Method of the world’s destruction: ??? (not a clue)
I ended up with this book because I bought it (and its two sequels) for my stepdaughter, who gave it back to me when she moved. I thought, “What the hell? I’m doing an apocalyptic-fiction reading challenge, let’s give it a whirl.”
It’s a decent young adult post-apocalyptic adventure romance book. I suppose if I were a young adult, it might have a lot more appeal for me. The heroine, Saba, is really kind of kickass. I won’t say “badass.” She wants to be a badass and isn’t quite there. It frankly makes me want to mother her.
Some people have criticized or praised the writing style, which is first person personal, present tense, does not use quotation marks, and is heavily peppered with the terrible grammar of a backwoods hick, which the character is, so I suppose it displays that well. Personally I think that it’s a little overdone; like maybe Young read The Road by Cormac McCarthy, thought, “This is a hip and cool way to do post-apocalypse,” and tried her own hand at it. Nothing wrong with that, but McCarthy it is not.
Still, you forget about the style within a chapter or two, and just read, so that’s fine. You should always choose the style that tells your story the best, and present tense, first person personal is what’s needed here, so I applaud that choice. I’m not sure we needed the bad grammar, but okay, why not?
I would like this book a lot better if I didn’t despise the romantic subplot. Seriously, can we get the f*ck over the teenage romance where you know the boy is interested in the girl because he’s a leering, swaggering cock-of-the-walk who signals his interest by smoozing and being pushy, and then the girl rightfully tells him to take a hike, but he’s persistent and calls her mean and it’s love at first sight anyway, and so he just continues to stalk her and eventually she gives in because she’s sorry for being mean and look, it was meant to be? Seriously; bra-snapping is something boys do when they’re ten or twelve, not when they’re eighteen or nineteen, and we should teach them not to do it anyway. Jack does have some redeeming qualities – bravery and loyalty being chief among them – but the power dynamic is bad (Saba is depending on him to help her and her little sister survive) and I just don’t think guy is worth it.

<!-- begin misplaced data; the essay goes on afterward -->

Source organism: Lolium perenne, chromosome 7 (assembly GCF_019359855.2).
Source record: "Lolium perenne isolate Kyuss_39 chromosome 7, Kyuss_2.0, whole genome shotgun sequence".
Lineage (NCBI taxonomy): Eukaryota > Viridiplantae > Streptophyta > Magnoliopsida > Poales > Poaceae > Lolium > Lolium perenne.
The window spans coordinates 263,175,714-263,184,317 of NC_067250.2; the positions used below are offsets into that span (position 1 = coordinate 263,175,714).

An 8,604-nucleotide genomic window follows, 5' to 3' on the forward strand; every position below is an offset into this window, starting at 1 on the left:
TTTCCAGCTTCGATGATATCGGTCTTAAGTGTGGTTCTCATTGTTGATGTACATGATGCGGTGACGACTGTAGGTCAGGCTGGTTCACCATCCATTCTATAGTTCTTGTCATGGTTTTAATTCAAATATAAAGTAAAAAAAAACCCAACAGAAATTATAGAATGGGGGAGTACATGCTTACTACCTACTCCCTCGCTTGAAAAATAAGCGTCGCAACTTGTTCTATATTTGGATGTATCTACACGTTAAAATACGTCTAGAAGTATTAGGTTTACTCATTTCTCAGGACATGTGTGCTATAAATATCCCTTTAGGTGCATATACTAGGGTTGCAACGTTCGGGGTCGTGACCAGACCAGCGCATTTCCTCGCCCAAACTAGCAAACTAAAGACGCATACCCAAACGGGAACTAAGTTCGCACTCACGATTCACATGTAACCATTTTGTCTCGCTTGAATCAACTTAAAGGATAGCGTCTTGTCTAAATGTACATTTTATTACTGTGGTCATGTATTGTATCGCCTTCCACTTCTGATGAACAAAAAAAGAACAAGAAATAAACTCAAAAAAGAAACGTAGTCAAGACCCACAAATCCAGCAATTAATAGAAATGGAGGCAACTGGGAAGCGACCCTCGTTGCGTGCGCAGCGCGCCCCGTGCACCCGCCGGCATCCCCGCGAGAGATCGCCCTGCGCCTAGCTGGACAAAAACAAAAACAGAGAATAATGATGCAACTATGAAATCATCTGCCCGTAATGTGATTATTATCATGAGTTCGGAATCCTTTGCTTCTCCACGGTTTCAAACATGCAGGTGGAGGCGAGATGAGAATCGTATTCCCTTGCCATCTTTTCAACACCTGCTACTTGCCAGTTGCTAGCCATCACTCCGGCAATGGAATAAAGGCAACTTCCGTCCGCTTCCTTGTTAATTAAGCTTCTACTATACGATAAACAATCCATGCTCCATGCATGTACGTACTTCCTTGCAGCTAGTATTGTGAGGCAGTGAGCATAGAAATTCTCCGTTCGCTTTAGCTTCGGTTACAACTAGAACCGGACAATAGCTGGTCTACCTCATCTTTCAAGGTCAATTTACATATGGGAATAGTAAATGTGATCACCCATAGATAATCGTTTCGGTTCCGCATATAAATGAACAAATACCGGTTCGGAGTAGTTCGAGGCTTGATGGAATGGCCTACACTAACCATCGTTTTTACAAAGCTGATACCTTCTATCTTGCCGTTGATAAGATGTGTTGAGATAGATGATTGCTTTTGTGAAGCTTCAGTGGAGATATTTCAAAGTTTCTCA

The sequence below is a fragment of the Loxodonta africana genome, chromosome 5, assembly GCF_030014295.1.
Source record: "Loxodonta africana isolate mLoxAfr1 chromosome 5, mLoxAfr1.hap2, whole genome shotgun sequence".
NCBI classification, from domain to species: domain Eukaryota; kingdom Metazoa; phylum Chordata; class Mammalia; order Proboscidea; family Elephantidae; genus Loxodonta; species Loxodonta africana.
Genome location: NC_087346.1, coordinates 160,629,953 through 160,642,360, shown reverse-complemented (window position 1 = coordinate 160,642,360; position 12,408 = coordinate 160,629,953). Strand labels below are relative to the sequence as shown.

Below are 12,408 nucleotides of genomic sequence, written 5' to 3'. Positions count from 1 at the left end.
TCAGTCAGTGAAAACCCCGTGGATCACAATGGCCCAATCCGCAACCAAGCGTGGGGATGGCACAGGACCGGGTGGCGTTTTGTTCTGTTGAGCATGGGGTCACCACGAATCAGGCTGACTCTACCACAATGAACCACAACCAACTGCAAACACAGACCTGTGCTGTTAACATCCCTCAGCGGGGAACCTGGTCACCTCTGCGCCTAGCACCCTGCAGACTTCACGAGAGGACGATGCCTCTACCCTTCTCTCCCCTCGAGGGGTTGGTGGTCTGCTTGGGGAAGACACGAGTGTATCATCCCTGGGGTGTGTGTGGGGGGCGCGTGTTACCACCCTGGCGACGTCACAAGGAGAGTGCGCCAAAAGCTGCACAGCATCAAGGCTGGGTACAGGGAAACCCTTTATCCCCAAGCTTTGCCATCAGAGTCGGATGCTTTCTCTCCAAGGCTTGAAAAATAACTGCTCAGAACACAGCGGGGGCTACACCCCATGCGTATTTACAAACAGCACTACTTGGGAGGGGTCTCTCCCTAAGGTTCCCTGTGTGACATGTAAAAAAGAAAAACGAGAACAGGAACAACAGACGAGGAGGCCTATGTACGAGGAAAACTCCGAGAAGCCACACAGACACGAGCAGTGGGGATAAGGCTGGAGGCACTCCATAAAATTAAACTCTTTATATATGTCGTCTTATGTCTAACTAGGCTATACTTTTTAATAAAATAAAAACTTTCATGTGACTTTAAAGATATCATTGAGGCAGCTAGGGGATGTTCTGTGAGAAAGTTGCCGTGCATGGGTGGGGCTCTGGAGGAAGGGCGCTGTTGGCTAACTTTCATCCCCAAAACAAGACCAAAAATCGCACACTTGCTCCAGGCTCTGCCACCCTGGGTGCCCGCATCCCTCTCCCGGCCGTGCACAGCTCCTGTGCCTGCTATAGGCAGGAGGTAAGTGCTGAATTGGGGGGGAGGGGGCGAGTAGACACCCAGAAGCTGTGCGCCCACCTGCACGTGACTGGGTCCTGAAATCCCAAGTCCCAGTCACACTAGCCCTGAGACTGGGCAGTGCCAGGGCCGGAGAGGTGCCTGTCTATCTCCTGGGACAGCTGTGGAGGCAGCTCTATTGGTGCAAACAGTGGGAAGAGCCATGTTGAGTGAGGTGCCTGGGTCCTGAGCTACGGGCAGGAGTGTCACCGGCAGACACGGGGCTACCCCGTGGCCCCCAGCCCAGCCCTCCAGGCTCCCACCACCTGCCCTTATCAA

Also, can we get over the this-is-a-young-adult-book-so-every-adult-in-it-is-either-abusive-crazy-incompetent-or-destined-to-die thing? The heavy-handed “drugs’re bad, mkay?” metaphor as an excuse for unbridled human evil for evil’s sake was a little distracting too.
On the other hand, the world was interesting, the action scenes were excellent, and I cared about the fate of the characters, so it’s not a total loss. It’s sort of Mad Max-esque; mostly a harsh, believable world complete with a Thunderdome, crazy people making use of grossly misinterpreted and even silly symbols of the old world, some weird stuff, the occasional new plant and animal, ruins, and something subtly supernatural that remains unexplained. I wish I knew more about what caused the apocalypse, but we don’t get told that in this book. Maybe Young explains in the sequels.
But I probably won’t know for a while, because while I cared to see if the characters survived this adventure, I’m not sure I’m going to go seeking out the other books. I think I have them lying around too, and I’ll probably get there eventually, but I’m not in a big rush.
A good book to read if you want to make a flight or a bus trip go quickly.